Richard: Having deep technical expertise isn't necessary. You can download the instructions so you can be sloppy and still be effective.

Eric: And even if you're not, you get to try again.

We Can't Predict the Technologies That Will Exist in 2020

Richard: And even if not, you get to try again. It's sort of like in the simulation, you get to continually hit the reset button until you get it right. And, unfortunately, all of us, whether it's a private citizen, whether it's a small company, large company or government, we all have to defend against that entire space. And the noise that's created by these activities mask the operations of the highly sophisticated, highly talented, highly resourced, highly capable adversary. We depend on it in the U.S. in our activities. Other nations rely on it as well in the conduct of their activities. So we're in a situation today where it's incredibly challenging and we can't predict the technologies that will exist in 2020, let alone 2030.

Richard: All we know is that things will get continually more sophisticated, with sophistication brings challenges in providing levels of security. So we've got a lot of work to do.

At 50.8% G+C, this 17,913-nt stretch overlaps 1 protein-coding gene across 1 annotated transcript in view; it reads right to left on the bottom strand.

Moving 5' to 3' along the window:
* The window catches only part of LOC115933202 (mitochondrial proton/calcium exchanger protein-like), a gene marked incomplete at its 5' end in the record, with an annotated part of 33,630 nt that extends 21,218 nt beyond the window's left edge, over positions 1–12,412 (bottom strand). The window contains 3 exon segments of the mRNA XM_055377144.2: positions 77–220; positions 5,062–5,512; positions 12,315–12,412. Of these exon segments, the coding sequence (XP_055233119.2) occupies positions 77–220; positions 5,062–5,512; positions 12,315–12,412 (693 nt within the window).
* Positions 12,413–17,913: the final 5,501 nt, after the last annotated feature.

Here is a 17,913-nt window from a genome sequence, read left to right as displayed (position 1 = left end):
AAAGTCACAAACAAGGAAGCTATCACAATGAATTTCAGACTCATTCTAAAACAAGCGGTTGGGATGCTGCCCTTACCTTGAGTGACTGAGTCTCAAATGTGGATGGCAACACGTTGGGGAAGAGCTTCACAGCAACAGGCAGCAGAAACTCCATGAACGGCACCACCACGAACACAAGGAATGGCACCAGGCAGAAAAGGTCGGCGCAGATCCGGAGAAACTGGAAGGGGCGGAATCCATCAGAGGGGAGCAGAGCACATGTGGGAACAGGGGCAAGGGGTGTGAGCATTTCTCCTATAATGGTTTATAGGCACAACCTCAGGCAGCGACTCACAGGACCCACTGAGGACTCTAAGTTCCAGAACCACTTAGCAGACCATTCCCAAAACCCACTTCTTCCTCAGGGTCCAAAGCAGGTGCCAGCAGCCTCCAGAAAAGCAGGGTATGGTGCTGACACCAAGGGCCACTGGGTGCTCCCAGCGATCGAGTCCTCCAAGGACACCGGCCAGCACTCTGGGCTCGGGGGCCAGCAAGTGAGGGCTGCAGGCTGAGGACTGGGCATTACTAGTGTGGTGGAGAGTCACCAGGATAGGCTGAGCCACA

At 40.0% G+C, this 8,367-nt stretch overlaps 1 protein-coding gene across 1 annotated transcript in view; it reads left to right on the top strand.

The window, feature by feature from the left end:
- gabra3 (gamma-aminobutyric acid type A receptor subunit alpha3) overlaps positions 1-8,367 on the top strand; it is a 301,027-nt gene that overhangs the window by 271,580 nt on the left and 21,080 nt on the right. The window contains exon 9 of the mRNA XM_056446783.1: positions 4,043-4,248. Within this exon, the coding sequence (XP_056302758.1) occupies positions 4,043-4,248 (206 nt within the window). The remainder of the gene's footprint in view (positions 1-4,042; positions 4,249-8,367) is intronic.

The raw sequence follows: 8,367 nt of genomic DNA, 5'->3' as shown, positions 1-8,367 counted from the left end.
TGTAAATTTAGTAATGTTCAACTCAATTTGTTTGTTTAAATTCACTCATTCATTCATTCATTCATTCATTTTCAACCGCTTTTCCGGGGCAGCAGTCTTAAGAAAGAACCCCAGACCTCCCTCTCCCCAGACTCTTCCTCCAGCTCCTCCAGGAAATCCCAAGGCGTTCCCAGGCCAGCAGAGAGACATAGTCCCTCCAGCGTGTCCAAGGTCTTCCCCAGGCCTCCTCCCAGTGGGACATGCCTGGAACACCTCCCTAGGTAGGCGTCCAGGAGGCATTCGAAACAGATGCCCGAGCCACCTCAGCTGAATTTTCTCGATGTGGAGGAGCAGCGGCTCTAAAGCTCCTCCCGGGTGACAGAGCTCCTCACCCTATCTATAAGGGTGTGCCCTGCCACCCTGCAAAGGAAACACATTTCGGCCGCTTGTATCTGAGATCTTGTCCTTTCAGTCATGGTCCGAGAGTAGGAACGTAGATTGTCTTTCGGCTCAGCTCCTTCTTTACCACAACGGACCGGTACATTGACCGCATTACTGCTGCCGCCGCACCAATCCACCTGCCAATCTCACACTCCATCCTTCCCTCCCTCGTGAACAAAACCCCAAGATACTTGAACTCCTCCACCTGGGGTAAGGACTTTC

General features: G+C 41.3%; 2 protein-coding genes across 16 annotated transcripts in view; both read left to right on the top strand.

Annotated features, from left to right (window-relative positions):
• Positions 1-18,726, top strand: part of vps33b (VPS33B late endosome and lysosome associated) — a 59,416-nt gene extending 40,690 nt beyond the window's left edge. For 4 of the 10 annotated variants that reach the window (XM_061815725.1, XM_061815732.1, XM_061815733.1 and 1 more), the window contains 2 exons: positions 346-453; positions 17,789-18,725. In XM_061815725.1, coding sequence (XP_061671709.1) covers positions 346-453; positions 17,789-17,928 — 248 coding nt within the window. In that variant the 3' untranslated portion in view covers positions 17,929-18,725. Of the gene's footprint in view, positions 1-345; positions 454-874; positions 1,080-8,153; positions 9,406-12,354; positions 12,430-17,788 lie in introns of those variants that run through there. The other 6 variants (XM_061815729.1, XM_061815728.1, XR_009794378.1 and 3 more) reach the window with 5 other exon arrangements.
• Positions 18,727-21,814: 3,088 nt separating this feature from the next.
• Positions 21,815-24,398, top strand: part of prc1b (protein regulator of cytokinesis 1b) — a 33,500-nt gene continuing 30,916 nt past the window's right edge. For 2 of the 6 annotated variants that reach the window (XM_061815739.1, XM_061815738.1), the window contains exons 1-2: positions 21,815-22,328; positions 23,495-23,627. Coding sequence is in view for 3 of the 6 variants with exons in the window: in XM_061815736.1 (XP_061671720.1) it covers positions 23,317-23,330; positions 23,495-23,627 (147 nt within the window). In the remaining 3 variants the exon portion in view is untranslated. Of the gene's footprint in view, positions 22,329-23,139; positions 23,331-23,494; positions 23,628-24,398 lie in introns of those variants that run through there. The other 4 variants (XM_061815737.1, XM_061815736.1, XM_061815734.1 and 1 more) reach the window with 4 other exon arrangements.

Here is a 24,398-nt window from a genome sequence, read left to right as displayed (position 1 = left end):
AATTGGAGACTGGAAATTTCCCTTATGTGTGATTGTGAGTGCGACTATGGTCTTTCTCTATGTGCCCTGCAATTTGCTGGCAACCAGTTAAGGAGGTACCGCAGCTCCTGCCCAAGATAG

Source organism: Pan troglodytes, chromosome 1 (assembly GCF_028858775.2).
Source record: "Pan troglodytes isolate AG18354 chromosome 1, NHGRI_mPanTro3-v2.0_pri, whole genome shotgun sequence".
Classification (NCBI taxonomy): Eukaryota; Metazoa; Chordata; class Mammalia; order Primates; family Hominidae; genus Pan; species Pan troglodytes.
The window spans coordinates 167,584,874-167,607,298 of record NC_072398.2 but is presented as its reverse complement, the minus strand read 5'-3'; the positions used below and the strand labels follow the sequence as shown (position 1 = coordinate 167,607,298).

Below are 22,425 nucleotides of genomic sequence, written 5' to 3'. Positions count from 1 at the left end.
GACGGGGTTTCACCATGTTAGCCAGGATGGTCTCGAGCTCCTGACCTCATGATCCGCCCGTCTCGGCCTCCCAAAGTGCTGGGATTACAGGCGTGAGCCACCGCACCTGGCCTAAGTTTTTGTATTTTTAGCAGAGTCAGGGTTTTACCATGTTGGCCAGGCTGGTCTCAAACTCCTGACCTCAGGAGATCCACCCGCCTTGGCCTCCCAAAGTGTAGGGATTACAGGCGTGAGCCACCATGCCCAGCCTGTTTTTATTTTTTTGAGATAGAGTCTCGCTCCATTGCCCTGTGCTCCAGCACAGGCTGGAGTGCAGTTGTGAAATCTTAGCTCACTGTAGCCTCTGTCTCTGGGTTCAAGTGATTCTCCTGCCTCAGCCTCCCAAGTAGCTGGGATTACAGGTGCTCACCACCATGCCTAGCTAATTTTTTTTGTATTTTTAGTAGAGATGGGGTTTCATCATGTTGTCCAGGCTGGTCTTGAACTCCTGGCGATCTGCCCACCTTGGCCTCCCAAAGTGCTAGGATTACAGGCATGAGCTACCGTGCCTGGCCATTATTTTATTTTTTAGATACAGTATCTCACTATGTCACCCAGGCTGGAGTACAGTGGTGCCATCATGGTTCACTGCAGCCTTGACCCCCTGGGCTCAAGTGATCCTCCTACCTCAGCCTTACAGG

Eric: So what do we do?

Richard: Well, it's collaborate. We hide things under levels of classification that shouldn't be classified. We make it more difficult for players to participate because of clearances and security and I'm not saying we don't need the security, we absolutely do, but we do things in such a way that we make it difficult to share information on a real-time basis that can really have an effect. It's really actionable. I go back to in the early days of some of the network defense, the perimeter defense systems. The U.S. Government says, well, we can't share signatures that we have because they're highly classified. And if we do, we'll lose access to targets so there are more for or whatever.

The Industry's Pile Is Larger Than the Government Pile

Richard: I once asked a director, I made a comment, I said, "Let's put all the information that the US government has on the table, and then let's invite industry and to put all their information on the table and let's see who's got the bigger pile."

Eric: Well, let's see who's more reluctant to share.